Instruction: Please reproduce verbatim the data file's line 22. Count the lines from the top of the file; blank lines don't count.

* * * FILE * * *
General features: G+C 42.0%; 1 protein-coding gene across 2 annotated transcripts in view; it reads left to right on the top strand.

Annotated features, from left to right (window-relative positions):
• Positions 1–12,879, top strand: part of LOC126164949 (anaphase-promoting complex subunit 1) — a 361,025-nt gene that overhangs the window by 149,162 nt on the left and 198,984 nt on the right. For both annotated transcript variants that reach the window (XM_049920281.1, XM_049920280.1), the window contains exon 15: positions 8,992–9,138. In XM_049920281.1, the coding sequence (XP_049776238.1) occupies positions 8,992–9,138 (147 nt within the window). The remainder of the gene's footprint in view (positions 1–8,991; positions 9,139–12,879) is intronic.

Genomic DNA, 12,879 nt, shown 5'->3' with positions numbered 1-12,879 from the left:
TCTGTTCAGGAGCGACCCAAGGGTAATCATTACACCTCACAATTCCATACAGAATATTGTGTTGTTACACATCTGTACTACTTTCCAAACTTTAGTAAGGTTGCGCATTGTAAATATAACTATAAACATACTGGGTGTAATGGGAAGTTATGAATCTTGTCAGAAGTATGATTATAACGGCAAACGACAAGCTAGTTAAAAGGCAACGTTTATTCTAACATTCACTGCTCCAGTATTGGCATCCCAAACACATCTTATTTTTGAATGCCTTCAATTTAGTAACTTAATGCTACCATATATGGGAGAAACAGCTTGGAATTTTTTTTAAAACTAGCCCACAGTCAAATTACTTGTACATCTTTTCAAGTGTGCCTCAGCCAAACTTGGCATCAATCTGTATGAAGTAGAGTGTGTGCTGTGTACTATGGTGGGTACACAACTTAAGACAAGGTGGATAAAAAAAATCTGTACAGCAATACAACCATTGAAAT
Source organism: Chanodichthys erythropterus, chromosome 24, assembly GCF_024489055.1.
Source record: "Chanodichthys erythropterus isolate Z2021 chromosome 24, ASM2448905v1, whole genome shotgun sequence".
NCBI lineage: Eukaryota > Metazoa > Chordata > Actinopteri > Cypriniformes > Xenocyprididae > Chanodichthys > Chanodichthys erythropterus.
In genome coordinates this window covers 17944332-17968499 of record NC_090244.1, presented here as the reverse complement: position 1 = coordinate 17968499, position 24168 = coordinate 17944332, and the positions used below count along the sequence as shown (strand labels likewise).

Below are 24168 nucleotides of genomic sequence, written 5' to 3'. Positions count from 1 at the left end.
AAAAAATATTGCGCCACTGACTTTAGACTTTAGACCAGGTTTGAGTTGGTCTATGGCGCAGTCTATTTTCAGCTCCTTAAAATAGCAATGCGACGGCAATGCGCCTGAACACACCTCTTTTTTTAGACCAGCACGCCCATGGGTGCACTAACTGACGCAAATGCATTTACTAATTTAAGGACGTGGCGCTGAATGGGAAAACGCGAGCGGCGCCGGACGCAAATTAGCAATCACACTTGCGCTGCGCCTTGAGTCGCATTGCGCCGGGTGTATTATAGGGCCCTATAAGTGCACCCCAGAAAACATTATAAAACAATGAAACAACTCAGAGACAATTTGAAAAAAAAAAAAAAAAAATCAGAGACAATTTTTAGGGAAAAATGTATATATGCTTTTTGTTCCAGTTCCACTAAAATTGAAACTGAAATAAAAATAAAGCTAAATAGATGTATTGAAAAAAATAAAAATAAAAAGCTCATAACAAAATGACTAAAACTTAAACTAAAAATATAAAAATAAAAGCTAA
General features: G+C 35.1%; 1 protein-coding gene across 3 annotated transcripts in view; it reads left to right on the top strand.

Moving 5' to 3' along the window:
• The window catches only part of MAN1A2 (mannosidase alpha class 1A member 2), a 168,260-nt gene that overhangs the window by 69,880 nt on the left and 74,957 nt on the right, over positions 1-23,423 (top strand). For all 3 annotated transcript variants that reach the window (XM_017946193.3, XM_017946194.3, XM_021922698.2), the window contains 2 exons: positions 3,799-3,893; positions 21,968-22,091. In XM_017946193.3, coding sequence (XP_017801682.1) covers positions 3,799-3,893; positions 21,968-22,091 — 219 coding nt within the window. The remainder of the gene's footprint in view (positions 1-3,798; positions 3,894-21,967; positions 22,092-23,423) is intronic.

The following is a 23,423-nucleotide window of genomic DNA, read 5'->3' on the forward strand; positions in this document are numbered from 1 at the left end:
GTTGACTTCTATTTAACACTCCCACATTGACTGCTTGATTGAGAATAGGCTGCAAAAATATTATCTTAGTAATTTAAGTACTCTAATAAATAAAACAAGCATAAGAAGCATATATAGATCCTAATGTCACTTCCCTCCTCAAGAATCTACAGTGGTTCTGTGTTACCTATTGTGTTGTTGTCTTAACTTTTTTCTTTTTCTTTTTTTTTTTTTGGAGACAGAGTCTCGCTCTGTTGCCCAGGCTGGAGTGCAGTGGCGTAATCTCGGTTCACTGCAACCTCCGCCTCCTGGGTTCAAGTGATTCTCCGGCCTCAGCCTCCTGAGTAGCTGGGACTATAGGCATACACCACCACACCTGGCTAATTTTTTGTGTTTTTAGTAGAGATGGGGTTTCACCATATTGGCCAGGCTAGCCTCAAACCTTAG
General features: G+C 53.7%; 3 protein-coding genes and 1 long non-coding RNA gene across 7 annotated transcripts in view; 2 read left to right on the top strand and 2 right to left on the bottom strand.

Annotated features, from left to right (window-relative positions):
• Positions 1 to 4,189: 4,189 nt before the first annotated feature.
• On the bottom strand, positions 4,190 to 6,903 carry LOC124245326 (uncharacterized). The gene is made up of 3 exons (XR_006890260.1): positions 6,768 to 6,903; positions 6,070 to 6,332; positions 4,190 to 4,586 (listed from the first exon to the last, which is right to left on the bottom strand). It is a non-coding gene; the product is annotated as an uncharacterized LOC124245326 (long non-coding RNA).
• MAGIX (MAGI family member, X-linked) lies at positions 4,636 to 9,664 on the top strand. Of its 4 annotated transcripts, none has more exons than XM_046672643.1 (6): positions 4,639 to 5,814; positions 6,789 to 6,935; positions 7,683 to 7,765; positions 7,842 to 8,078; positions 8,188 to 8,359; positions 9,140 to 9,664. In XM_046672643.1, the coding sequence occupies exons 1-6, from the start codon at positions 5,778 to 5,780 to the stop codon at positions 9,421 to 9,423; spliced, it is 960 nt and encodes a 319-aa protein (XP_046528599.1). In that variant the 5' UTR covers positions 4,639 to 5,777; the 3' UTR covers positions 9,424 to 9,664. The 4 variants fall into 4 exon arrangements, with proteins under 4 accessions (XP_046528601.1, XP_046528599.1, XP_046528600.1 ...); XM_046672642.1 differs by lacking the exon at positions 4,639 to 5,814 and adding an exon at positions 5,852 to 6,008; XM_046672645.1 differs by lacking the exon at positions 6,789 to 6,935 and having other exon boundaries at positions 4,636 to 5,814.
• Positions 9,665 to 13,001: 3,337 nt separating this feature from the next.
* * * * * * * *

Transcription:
• Positions 9,665 to 13,001: 3,337 nt separating this feature from the next.